Los Angeles City Council Supports Motion To Declare Location Of Tuna Canyon Detention Station A Historic-Cultural Monument
June 25, 2013 1 Comment
The following is a press release from the Los Angeles City Council; the Manzanar Committee called on the City Council to Declare the Tuna Canyon site as a Historic-Cultural Monument on June 8, 2013. See our statement, Manzanar Committee Calls On Los Angeles City Council To Designate Site of Tuna Canyon Detention Station As A Historic-Cultural Monument.
LOS ANGELES — On June 25, the Los Angeles City Council unanimously supported an amending motion, introduced by Councilmember Richard Alarcon and seconded by Councilmember Mitch Englander, to declare an approximately one acre size oak grove on the location of the former World War II Tuna Canyon Detention Facility as a Historic-Cultural Monument. This location was used as an internment camp for Japanese, German and Italian Americans during World War II.
“The Tuna Canyon Detention Station is an important piece of our history in the Northeast San Fernando Valley and a reminder of some of our darkest times as a community, nation and world,” said Councilmember Alarcon. “Declaring the Tuna Canyon Detention Station as a Historic-Cultural Monument allows us to protect this important piece of our history, and give us the opportunity to continue to learn from our past mistakes and preserve this lesson for generations to come. I thank the City Council for their support of my motion and the community for their strong activism to support this designation.”
The City Council approved several actions today, including the declaration of the oak grove as a Historic-Cultural Monument, adopting findings regarding this designation and the historical significance of the location and instructing the Department of Planning to convene the Historic Tuna Canyon Detention Station Working Group, to be chaired by the Councilmember of the Seventh District, and consisting of the property owner and representative, experts or historians from the Japanese American community and community stakeholders.
The Working Group is tasked with exploring appropriate ways to commemorate the historical and cultural significance of the site and strategies to secure resources for display/signage, with a request to present findings and recommendations to the City Council within 60 days.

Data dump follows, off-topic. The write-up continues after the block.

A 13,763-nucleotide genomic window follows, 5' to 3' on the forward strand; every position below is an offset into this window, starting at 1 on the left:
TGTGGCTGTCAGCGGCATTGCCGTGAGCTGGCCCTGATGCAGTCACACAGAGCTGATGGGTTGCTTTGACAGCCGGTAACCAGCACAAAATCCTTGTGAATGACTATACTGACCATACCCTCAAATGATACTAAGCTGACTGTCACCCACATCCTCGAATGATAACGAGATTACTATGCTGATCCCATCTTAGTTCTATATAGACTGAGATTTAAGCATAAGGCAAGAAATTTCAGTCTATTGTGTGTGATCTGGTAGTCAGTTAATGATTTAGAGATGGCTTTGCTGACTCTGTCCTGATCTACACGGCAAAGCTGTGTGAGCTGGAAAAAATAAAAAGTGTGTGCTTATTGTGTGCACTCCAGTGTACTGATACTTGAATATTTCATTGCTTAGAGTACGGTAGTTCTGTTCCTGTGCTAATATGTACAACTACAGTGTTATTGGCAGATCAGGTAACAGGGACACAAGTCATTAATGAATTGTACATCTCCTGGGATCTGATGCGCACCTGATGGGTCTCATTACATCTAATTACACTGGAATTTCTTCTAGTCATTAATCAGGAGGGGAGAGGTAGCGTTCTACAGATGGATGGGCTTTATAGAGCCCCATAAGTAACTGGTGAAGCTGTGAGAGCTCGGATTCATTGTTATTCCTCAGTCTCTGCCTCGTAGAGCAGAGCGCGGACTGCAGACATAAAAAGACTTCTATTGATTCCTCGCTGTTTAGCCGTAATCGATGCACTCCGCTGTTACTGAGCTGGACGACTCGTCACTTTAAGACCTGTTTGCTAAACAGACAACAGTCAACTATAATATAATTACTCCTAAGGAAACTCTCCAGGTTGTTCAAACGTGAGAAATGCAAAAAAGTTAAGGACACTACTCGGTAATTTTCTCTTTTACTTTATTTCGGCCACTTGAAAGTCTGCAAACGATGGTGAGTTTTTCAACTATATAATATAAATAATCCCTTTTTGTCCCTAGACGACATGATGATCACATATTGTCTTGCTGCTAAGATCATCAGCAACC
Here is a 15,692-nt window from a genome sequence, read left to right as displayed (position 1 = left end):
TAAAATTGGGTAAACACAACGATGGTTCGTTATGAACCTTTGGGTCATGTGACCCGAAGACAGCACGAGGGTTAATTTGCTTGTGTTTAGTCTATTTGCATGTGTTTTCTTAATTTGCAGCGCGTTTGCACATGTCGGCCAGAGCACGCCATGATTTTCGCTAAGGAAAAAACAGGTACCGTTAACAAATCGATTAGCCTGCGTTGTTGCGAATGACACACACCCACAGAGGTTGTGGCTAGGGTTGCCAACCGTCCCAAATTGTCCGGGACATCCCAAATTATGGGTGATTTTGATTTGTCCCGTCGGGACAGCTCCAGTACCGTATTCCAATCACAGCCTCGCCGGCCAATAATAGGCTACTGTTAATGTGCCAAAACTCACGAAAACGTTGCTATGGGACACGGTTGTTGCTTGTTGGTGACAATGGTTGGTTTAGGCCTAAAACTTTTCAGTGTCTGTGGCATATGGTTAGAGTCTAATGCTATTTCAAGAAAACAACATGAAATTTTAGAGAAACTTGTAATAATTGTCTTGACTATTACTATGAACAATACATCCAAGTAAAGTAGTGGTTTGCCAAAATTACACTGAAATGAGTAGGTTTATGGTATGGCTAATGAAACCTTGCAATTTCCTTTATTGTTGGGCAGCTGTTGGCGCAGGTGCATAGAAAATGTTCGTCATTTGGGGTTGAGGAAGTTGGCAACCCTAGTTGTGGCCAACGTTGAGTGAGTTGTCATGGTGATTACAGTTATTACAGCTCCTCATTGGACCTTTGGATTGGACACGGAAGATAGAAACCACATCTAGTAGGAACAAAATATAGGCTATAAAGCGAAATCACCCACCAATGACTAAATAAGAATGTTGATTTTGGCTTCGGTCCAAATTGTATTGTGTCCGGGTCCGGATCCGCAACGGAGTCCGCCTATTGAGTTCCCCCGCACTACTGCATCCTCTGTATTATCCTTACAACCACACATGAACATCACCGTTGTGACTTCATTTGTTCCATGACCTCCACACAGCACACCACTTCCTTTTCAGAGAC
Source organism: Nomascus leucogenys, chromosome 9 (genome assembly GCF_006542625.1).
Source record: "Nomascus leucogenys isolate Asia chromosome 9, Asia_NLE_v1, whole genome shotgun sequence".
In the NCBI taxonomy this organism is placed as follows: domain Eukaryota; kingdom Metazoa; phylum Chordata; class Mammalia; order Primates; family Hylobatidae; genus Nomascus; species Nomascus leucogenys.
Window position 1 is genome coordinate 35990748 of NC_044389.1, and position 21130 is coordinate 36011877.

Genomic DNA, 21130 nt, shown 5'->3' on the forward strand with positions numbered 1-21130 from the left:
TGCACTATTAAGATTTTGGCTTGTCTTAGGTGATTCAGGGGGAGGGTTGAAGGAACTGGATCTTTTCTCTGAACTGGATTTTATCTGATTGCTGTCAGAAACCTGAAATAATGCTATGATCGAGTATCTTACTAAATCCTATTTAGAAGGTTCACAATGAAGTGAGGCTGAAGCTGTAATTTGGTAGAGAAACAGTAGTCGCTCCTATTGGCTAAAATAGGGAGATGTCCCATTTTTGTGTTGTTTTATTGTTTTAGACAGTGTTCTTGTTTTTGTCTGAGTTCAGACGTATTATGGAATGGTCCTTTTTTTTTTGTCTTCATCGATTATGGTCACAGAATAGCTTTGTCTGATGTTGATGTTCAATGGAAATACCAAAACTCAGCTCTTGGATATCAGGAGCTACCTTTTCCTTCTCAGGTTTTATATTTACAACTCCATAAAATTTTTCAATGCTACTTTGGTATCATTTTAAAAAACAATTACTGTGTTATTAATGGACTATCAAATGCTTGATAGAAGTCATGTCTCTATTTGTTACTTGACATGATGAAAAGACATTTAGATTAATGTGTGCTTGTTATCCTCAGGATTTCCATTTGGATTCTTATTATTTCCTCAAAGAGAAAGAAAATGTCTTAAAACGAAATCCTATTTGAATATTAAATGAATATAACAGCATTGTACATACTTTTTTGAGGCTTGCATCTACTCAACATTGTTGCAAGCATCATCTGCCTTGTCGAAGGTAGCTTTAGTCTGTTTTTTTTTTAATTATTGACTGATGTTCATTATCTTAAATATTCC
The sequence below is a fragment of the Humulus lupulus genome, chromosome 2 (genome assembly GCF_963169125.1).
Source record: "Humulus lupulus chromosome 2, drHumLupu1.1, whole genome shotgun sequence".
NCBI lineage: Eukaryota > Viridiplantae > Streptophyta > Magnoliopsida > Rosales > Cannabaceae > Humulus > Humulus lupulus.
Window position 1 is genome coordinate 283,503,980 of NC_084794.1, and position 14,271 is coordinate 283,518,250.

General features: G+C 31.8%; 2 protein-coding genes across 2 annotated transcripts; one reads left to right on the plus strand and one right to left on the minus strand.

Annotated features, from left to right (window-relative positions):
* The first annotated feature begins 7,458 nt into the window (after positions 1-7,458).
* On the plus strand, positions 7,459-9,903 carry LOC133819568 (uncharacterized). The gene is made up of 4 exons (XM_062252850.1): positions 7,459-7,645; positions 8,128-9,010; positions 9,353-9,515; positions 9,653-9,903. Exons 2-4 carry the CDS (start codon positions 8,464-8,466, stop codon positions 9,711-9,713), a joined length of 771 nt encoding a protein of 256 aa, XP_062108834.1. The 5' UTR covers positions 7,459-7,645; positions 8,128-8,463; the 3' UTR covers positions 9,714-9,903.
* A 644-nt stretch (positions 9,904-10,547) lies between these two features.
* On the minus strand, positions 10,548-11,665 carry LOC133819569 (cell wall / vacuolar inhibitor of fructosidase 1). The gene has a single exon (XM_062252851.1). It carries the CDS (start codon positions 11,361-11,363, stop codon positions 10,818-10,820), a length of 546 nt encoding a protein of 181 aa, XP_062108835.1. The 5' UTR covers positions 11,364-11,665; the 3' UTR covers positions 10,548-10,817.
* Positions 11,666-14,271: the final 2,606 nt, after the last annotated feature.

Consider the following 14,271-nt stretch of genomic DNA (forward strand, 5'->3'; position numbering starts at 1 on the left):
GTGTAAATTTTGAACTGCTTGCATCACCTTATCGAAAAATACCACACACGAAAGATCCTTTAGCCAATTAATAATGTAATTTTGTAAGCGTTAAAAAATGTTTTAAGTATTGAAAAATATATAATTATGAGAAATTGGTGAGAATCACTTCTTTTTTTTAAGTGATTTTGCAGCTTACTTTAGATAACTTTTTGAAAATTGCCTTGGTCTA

Lloyd Hitt, Past President of the Little Landers Historical Society and a Sunland-Tujunga resident since 1946, said, “I absolutely support Councilmember Alarcon’s effort to protect the site of the Tuna Canyon Detention Station as a historic monument. The historic significance of this site cannot be overstated and preserving the area would be a positive statement that reflects both our community and the families of those whose fathers passed through the Tuna Canyon Detention Station.”
The historical significance of the Tuna Canyon location came to light with a recent release of records at the National Archives and Records Center at Laguna Niguel, which revealed for the first time that there were two detention located Los Angeles-area centers following the attack on Pearl Harbor. At the outset of World War II, the U.S. Immigration and Naturalization Service took over the former Civilian Conservation Corps camp, which opened in 1933 at 6330 Tujunga Canyon Boulevard, and transformed it into the Tuna Canyon Detention Station–a barbed wire enclosure with lights and armed troops to receive individuals considered “enemy aliens” who had been taken into custody by the FBI on December 16, 1941.
Thereafter, the Tuna Canyon Detention Station operated as a gateway to internment for civilians of Japanese, Japanese Peruvian, Italian and German descent. From its opening until May 1942, 1,490 Japanese males passed through the camp and were transferred to other internment camps in Fort Missoula, Montana, Fort Lincoln, North Dakota and Santa Fe, New Mexico. The camp, which included seven barracks, an infirmary, mess hall, and office buildings, could hold up to 300 people at once and processed more than 2,500 individuals in total. Today’s vote to support the historic designation allows this history to be remembered and the Working Group to determine an appropriate display to commemorate this unfortunate piece of our history.
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